The transition from middle school studies to an early high school curriculum can be an exciting yet daunting experience for countless students. In the transition, teenagers tend to realize that their study habits need an upgrade. However, not all ninth grade students know how to upgrade their scholastic systems and may find themselves falling behind in school for the first time. As an Educational Specialist, I have provided a list of suggestions to help middle school students transition into high school level studies. With a little effort and a little time, new high school students can become academic winners!
1. Preplan a study and homework time prior to the beginning of the school year. Preplanning a homework and study time to begin the school year out helps students meet the scholastic increase of high school level studies. The plan should include additional study time even if the teen has study halls during their school day. The reason for this is some teens do not always effectively utilize their study hall sessions.
2. Teens entering high school typically need to upgrade their study skills to help them keep pace with their current curriculum. Teens benefit from reviewing the notes they take in each of their classes for at least five minutes a day. Reviewing the class notes taken will help them retain more core learning concepts and increase their ability to access the information on tests.
3. Parents and teens benefit from checking the teen’s grades online together several times a week. Parents who check their teen’s grades online show their adolescent they care about education. Also, if there are drops in their grades or missing assignments then educational solutions can be applied before their difficulty become a scholastic issue.
4. Early high school students who are planning to attend collegiate studies need to be working on building their application resume. Teens may want to join an extracurricular club, sport or perform a few hours of community outreach for service hours. These activities are good to include in the college application resume, and can help teens find hobbies that they truly enjoy!
5. Tests and quizzes become an important part of the high school academic experience and teens should add more study and preparation time to the system they used in middle school. Early high school students benefit from studying for tests and quizzes several days before they are given. Waiting until the day before a test may not be the best option for new high school student because of the increase in hard terms and general information.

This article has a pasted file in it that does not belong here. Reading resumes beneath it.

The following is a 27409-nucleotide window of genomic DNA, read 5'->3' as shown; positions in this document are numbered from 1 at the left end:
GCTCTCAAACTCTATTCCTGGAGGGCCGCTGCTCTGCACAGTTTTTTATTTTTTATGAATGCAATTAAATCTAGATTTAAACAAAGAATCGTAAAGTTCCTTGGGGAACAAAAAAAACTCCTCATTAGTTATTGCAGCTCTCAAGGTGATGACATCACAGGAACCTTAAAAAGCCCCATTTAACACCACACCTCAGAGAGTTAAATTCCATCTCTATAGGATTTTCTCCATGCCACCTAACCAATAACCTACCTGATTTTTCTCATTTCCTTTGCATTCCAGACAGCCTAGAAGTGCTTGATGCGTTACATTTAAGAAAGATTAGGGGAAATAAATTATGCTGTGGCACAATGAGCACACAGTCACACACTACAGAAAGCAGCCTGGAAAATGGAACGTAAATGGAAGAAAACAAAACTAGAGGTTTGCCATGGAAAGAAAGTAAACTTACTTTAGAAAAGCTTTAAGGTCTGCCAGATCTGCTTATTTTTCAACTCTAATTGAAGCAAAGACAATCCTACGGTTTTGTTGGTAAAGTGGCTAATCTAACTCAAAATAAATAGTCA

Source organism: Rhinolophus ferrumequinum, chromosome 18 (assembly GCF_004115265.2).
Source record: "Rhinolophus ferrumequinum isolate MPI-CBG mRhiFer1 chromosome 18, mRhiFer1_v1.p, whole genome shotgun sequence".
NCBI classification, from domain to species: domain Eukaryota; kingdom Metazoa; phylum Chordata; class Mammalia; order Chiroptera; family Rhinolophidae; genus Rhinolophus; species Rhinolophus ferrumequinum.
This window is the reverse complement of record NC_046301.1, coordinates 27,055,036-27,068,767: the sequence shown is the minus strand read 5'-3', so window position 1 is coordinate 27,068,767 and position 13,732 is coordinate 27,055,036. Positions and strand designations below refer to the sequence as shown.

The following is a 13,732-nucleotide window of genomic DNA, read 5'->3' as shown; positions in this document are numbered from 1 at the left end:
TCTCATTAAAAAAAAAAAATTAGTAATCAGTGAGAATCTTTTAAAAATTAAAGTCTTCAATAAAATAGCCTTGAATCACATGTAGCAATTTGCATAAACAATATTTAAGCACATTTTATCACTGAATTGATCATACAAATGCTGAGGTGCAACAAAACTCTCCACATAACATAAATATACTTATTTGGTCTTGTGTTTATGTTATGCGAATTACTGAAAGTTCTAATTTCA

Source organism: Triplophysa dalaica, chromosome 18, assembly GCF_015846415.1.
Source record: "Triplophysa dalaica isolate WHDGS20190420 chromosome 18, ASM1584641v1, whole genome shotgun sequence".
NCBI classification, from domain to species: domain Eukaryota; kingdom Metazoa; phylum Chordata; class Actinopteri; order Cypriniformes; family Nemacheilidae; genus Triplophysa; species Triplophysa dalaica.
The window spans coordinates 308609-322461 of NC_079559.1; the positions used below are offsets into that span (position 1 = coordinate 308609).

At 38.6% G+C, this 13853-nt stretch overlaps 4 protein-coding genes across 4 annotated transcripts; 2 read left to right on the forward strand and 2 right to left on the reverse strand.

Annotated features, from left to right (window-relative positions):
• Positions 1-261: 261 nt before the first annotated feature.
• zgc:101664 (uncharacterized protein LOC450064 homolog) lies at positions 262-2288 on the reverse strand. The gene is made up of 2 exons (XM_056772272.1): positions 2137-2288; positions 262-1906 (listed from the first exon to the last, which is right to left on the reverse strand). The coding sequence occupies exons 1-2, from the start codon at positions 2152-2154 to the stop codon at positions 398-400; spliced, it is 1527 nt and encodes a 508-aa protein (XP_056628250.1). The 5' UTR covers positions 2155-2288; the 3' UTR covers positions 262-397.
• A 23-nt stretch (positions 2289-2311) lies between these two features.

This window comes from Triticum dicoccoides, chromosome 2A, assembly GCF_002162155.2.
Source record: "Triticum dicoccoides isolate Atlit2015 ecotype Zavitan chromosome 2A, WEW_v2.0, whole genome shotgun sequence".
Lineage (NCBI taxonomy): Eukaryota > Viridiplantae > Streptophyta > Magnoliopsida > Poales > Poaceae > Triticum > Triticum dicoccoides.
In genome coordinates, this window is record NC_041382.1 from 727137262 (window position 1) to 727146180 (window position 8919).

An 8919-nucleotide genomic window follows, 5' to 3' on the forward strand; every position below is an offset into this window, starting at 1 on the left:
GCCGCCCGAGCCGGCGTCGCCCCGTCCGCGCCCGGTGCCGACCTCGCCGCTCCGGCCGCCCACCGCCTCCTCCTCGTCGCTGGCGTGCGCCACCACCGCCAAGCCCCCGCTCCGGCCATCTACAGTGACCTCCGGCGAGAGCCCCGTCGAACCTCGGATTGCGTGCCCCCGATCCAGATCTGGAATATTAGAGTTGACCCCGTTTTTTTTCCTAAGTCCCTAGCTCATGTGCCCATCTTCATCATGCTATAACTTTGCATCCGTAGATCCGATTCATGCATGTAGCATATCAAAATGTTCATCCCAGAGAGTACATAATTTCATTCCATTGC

6. Parents should try and communicate with their teen’s high school teachers several times a year. According to a Bridgeland and Morison study conducted in 2006, one reason teens drop out of school is a “lack of parent engagement.” High school students who have parents communicate with the school are less likely to dropout.
7. As soon as a student begins to slide academically, educational solutions should be applied to help the teen overcome their academic obstacles. All too often grade declines are not addressed early enough because the parent may feel it is a problem that will correct itself. It is generally better to address the problem early on, before the student grades begin to spiral downward.
8. Make learning fun during homework and study time. They can make the flash cards from their study material and make review time into a game show format using flash cards.
9. Parents can help their teen develop an interest in learning by asking their teen to tell them three concepts they learned in their classes each day. This keeps parents involved and kids sharp!
10. Teens typically benefit from reviewing for tests and quizzes with a friend in their class. Reviewing with one or more friends can add interest and fun to study and review time. When a student is asked to teach a core concept to another student they generally have an increase in their own understanding and better retain the core concepts.
In the initial weeks of transition from middle school to high school, teens often benefit from assistance in helping them to adapt to the more complex curriculum. Teens who can learn to enjoy learning and apply educational solutions when they face challenges will always be successful. Students who struggle in school can learn new methods to help them meet the new curriculum expectations, restore their scholastic self-esteem and make the most of their high school years!
Barbara Dianis, MA ED, overcame dyslexia in her own life using self-taught strategies and techniques. She is the founder and CEO of Dianis Educational Systems LLC.